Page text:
MEDFORD/SOMERVILLE, Mass. (May 6, 2020)—To bolster participation and keep voters safe in 2020, Massachusetts needs to quickly redesign its voting system, according to a new policy report from the Center for State Policy Analysis (cSPA) at Tufts University’s Jonathan M. Tisch College of Civic Life. The report, titled “Preparing for elections in the shadow of COVID-19,” details the essential decisions and difficult choices facing the Commonwealth as it responds to the challenge of holding elections during a pandemic.
- Demand for absentee voting and vote-by-mail will likely be enormous, requiring dramatic upgrades to state and municipal capacity. Centralizing parts of this process could help alleviate the burden on cities and towns and reduce the risk of local bottlenecks.
- There is no definitive answer to the question of whether Massachusetts should automatically send absentee ballots to all registered voters, only a complex balance between expanded opportunity and election security.
- Keeping the voter registration period open longer—or allowing election day registration—would help offset the disruptions COVID-19 will have on field operations and traditional registration drives.
- Polling places need to remain open as an option for all voters, including those with unstable housing, individuals with serious disabilities, and black and Hispanic voters, who have historically shown a preference for in-person voting. Allowing early voting for the September primary could also improve access.
- The cost of necessary changes could be substantial, particularly for cities and towns. However, Massachusetts has access to significant federal funding for voting access, including a large amount of unused money from the 2002 Help America Vote Act.
- Keeping voters informed of these changes will require a concerted communications campaign. Young voters, including college students, may benefit from robust partnerships connecting election officials with universities, educators and youth-serving organizations.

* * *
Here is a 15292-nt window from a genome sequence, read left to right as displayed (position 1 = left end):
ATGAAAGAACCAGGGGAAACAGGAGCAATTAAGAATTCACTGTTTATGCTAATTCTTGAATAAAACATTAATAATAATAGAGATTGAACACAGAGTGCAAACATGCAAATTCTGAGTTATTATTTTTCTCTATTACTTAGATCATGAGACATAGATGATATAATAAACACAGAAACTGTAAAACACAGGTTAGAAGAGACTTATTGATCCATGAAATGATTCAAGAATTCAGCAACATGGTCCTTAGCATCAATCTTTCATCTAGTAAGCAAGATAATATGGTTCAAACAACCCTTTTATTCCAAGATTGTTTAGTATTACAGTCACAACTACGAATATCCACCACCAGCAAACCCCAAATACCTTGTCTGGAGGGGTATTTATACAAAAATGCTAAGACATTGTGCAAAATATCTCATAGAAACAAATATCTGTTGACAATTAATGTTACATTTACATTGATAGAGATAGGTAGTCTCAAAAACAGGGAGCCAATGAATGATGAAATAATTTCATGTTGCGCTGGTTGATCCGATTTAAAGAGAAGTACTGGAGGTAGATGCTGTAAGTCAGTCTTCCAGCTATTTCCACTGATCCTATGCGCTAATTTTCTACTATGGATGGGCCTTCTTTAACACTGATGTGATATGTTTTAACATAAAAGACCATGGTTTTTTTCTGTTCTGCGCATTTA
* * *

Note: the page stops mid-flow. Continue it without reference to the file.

- The COVID-19 crisis makes Massachusetts susceptible to other risks, and contingency planning needs to account for the threats of voter suppression, disinformation and more.
Read the full report here.
“We have four months until the September primary,” said Evan Horowitz, executive director of cSPA. “These kinds of system-wide changes take time—whether it’s recruiting poll workers from less vulnerable populations or reorganizing operations to accommodate the projected spike in absentee voting.”
”Now is the time to closely consider and enact changes to the Commonwealth’s election procedures to ensure that all voters, including young people voting for the first time, can safely and securely participate in the 2020 primary and general elections,” said Alan Solomont, dean of the Tisch College of Civic Life. “While there are many legislative, regulatory and financial considerations, we also must be ready to deploy innovative partnerships—between state and local officials, universities, schools, non-profit organizations, and the media—to ensure that Massachusetts’ voters have access to clear and reliable information about voting.”
In developing this report, cSPA was aided by a number of election experts, including Kei Kawashima-Ginsberg, Director of the Center for Information and Research on Civic Learning and Engagement at Tisch College, and Brian Schaffner, Newhouse Professor of Civic Studies at Tufts.
In the coming months, cSPA plans to release:
- An analysis of the Transportation Climate Initiative, which would establish a regional cap-and-trade system covering emissions from cars and trucks; and,
- Research on the projected impact of the fall 2020 ballot questions, potentially including right to repair, nursing home reimbursement rates, expanded sales of beer and wine in food stores and ranked-choice voting.